A sample report from ProVerde – Source: ProVerde

Testing for Fake CBD

In our last few articles we looked at several large CannaBiDioL (CBD) companies – Elixinol and Charlotte’s Web – which present investors with a couple of pure plays on the CBD theme and have the financials to prove it. (Both of these companies produce real CBD oil extract taken from the cannabis plant.) While writing these pieces, we spent some time talking with industry experts and realized there’s a real problem out there when it comes to fake CBD oil being sold. Before we get into that, we’re going to talk about why fake CBD tincture is so problematic.

Founded in 2016, the U.S. Hemp Authority is a tax-exempt organization, legally independent of other hemp organizations and companies, and is not a governmental body or regulatory agency. The effort is presently being funded by the U.S. Hemp Roundtable – a coalition of dozens of hemp companies – that represent every link of the product chain, from seed to sale. They’ve developed a 43-page Guidance Plan which provides some set procedures for growers and producers to follow which the industry has collectively agreed upon. Those companies that adopt these guidelines are then considered to be “certified” and will then presumably adorn their product labels with a stamp of approval. The first Guidance Plan – Version 1.0 – has resulted in 13 companies receiving certification and they’re currently working on Guidance Plan 2.0.

We first learned about ProVerde while talking with Charlotte’s Web about the prevalence of fake CDB oils on Amazon. (In one case, a CBD oil on Amazon was tested and found to be olive oil. And probably bottom-shelf olive oil at that.) Founded in 2013, Massachusetts startup ProVerde Laboratories has taken in $2.8 million in funding to offer “analytical testing and consulting services in the marijuana and hemp segment.” They offer a sophisticated suite of testing services that’s accredited and used by some of the world’s leading cannabis firms to test their cannabis and hemp products for harmful contaminants such as mold, mildew, bacteria, heavy metals, and pesticides in an effort to ensure product sold or processed is safe to consume. The lab does not offer, sell, or broker CBD products so they can remain purely objective.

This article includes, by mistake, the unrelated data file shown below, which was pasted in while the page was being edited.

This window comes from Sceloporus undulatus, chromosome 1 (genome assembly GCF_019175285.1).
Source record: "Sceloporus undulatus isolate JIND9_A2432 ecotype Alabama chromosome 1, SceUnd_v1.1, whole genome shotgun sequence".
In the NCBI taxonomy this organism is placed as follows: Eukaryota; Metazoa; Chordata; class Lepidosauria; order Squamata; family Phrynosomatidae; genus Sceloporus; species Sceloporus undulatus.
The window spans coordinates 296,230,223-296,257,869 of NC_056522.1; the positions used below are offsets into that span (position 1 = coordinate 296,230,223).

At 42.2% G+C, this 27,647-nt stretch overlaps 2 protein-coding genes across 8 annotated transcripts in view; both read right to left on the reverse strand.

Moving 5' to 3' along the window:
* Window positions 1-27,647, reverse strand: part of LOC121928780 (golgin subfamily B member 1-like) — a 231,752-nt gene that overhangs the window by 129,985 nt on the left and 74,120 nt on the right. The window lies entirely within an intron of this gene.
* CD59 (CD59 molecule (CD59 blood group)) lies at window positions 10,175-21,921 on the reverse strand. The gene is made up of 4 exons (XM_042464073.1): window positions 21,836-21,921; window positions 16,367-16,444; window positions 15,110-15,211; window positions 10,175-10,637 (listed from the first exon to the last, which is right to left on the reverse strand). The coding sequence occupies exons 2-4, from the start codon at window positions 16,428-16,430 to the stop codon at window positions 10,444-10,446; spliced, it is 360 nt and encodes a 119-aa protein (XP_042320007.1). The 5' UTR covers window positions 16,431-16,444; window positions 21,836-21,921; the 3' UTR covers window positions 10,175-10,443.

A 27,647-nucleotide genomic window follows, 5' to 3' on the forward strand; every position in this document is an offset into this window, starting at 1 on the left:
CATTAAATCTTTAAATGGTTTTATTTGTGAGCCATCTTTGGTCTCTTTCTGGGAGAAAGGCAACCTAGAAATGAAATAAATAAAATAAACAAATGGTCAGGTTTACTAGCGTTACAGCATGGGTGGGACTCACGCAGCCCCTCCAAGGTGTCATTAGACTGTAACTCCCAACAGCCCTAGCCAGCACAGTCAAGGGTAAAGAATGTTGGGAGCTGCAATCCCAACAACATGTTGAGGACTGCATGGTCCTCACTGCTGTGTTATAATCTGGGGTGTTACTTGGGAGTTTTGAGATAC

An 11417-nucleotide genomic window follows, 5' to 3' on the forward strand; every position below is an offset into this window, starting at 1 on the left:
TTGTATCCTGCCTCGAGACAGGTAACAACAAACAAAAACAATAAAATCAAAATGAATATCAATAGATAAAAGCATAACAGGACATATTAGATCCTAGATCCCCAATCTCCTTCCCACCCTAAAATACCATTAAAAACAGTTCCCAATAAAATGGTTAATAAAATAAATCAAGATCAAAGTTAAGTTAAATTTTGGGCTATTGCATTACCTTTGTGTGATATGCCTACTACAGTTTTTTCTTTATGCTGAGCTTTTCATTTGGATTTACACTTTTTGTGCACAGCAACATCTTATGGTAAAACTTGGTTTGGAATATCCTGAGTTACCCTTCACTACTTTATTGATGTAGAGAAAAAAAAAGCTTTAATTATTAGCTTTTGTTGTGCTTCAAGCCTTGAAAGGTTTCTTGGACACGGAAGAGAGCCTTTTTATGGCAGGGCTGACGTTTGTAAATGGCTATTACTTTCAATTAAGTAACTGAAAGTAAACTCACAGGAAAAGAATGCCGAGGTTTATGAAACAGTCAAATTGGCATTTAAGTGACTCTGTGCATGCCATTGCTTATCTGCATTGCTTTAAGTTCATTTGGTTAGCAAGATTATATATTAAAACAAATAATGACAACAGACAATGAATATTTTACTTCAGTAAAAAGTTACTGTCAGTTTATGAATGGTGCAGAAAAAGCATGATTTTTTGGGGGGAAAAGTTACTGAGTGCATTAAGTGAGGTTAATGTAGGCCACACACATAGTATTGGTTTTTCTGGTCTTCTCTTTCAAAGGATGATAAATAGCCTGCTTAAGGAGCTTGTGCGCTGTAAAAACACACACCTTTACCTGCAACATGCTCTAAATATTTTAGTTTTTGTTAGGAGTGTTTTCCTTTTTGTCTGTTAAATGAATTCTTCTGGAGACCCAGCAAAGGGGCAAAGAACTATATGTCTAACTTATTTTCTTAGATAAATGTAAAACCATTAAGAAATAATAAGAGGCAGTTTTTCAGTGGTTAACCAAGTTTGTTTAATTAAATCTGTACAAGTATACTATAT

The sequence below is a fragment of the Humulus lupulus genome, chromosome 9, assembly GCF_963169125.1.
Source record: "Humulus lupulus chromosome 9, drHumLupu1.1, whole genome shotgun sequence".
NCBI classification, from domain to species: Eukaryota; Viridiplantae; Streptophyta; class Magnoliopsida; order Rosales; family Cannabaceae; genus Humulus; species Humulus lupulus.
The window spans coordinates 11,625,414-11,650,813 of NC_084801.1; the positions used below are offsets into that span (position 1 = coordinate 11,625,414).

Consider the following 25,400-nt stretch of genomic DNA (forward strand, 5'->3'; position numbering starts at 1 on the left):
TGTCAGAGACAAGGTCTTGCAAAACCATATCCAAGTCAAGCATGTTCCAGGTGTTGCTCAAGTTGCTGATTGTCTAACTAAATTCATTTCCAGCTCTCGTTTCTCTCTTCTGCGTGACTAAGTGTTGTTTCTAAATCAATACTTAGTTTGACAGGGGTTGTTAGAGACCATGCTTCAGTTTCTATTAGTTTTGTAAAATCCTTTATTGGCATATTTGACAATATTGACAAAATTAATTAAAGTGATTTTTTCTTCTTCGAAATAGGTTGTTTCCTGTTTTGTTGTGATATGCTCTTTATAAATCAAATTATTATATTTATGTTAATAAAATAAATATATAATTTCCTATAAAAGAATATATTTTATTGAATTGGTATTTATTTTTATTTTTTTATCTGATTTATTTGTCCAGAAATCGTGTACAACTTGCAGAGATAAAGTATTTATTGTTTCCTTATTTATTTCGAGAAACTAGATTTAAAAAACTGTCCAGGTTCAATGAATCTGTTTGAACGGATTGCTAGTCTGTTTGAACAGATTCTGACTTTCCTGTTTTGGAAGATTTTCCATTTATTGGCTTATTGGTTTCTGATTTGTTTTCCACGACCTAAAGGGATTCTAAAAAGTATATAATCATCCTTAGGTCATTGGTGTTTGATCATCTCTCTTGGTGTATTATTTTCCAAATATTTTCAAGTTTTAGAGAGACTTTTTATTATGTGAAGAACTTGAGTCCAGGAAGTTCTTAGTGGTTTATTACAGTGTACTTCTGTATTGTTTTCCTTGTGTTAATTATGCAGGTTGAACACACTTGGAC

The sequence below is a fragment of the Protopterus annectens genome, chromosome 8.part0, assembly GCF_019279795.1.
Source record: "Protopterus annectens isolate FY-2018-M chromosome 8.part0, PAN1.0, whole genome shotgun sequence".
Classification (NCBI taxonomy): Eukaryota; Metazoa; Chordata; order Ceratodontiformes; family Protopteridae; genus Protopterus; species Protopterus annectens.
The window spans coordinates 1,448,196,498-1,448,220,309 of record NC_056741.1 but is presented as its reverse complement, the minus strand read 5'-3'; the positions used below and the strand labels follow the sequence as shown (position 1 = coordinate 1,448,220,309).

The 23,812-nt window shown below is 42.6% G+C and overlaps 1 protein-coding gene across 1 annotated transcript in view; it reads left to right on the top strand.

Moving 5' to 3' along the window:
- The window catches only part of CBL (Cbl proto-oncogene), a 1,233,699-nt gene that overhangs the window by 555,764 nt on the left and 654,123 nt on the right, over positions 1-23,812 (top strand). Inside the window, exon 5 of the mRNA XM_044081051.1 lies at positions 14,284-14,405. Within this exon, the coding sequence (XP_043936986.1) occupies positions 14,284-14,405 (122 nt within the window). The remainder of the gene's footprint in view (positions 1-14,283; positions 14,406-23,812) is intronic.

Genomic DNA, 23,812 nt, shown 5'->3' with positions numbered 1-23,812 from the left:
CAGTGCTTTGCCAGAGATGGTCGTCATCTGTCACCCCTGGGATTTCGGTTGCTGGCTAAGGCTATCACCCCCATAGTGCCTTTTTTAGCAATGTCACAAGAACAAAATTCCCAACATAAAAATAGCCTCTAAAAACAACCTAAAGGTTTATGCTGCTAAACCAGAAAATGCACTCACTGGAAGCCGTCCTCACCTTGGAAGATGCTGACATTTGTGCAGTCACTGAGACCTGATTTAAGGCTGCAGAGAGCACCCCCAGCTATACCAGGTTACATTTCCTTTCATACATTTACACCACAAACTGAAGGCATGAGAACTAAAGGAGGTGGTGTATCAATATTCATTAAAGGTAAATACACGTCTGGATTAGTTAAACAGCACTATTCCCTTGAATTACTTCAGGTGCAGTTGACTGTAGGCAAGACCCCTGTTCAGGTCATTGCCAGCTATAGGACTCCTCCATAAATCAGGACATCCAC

Here is what it all comes down to. If you do take CBD, you want to be absolutely sure you’re taking real CBD. As you can probably guess, not all CBD tinctures are created the same. It is, however, all pretty pricey stuff. Weed smokers know that smoking a 20-sack of Mexican brick weed isn’t worth the chronic cough and the fact you need to smoke half an eight for a head change. Pony up a bit more and get some Beasters for 35 a sack or just pay the 50 bones and get some of the stuff that killed Elvis. Same thing holds true for CBD products. People want to find the best brand and stick with it which is what the numbers tell us. The key takeaway here is that you can avoid the fakes by finding a legitimate brand that works for you and stick with it. If the best brand doesn’t give you any positive effects, then CBD isn’t for you and you can stop wasting money on it.